Proline Loves Deuterium

A remarkable study on the stable hydrogen isotope ratios (δD) found in bone collagen from archaeological human remains at various ancient sites in the United Kingdom revealed a striking resemblance in the way deuterium was enriched in samples found at geographical locations similar to Nunavik [24]. 

Bone collagen from medieval human remains found at the site of Quoygrew showed deuterium enrichment of +299.3‰ (permil), or 202.3 ppm.  Quoygrew is an ancient Viking settlement on the island of Westray in Orkney, Scotland.  Westray is located at 59.2942° N latitude [24], exceedingly close to the latitude of Nunavik, at 60° N.  Other collagen samples from locations further south (51° N) showed much subdued deuterium enrichment levels between 155.57 ppm to 160.54 ppm, with environmental precipitation recorded at 148.63 ppm [25].  

It is possible that similar harsh environmental conditions faced by ancient Viking settlers and Inuit induced adaptive responses in the body that increased deuterium content.  It is also possible that the higher proline content found in collagen than hair contributed to the higher hydrogen isotope ratios found in the remains at those archaeological sites in the United Kingdom. 

A study conducted in 2016 using Escherichia coli and different food substrates like glucose and tryptone (peptides), revealed that the 𝝳D of individual amino acids can vary from −55‰ to +1,070‰ depending on the culture mediums [26].  Of all the amino acids cultured, proline was found to be the most enriched in deuterium. The most depleted amino acids were glycine and isoleucine.  

The following charts show the results of deuterium levels incorporated by non-essential amino acids including proline (Pro) on the left, and essential amino acids on the right, in glucose and tryptone cultures.

Non-essential & Essential Amino Acids Deuterium Incorporation in Various D2O Concentrations (Tryptone Culture)

[Source: Marilyn L. Fogela, Patrick L. Griffina, and Seth D. Newsomea  Hydrogen isotopes in individual amino acids reflect differentiated pools of hydrogen from food and water in Escherichia coli PNAS August 9, 2016 113 (32) E4648-E4653]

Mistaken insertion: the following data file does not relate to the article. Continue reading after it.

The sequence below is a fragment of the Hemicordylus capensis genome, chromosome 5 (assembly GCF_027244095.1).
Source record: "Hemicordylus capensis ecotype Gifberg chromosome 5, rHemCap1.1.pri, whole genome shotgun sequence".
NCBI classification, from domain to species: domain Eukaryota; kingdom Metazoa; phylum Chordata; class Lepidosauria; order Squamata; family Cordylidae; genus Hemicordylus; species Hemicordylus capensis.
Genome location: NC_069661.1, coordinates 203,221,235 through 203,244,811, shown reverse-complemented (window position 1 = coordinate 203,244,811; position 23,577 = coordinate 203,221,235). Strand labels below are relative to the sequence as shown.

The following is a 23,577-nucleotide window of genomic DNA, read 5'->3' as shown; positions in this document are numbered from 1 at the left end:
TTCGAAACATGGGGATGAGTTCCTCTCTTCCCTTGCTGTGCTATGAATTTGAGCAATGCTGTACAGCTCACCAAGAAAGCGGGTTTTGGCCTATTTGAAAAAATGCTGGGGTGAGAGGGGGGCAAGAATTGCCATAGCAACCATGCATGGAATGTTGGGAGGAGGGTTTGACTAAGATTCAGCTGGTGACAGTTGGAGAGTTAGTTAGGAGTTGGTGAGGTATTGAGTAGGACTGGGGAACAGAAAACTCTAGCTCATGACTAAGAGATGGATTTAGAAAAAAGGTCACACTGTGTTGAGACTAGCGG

Non-essential & Essential Amino Acids Deuterium Incorporation in Various D2O Concentrations (Glucose Culture)

[Source: Marilyn L. Fogela, Patrick L. Griffina, and Seth D. Newsomea  Hydrogen isotopes in individual amino acids reflect differentiated pools of hydrogen from food and water in Escherichia coli PNAS August 9, 2016 113 (32) E4648-E4653]


In all of the experiments using various culture mediums, the intrinsic hydrogen 𝝳D values were always depleted relative to the  𝝳D value of the water in the culture medium. Proline always had the most positive 𝝳D values. Why does proline accumulate deuterium?

Deuterium Protects Cells from Oxidative Stress

In a groundbreaking landmark study released in June 2019, researchers convincingly demonstrated that the stronger hydrogen bonds formed by deuterium incorporation into nucleosides and nucleotides of DNA molecules, can protect DNA molecules from strand breaks induced by reactive oxygen species like hydrogen peroxide and hydroxyl radicals [28]

Throughout the life cycle of cells, DNA is probably the most important bio-macromolecule.  DNA strand breaks that are not repaired properly can impair cellular homeostasis and genome stability, resulting in tumorigenesis.  DNA damage can be the result of ionizing radiation, ultraviolet radiation, chemical agents, and uncontrolled oxidative stress.  

Oxidized DNA bases and DNA breaks can be generated by reactive oxygen species derived from exogenous insults, or even from normal cellular metabolism. DNA strand breaks that are not repaired properly can have major effects on cellular metabolism, affecting autophagy, apoptosis, aging and cancer development.  It has been estimated that every cell could experience up to 105 spontaneous DNA lesions per day! [29] How do DNA strand breaks occur?

Hydrogen Peroxide Causes DNA Strand Breaks 

DNA oxidative lesions occur when an H atom is abstracted from C-H bonds in DNA molecules.  The vibration frequency of the chemical bond linking the two atoms is determined by their masses.  Bond cleavages are affected by different isotopes (in other words, different masses) of atoms with the same proton configurations.  That means stronger bonds are formed by heavier isotopes [30].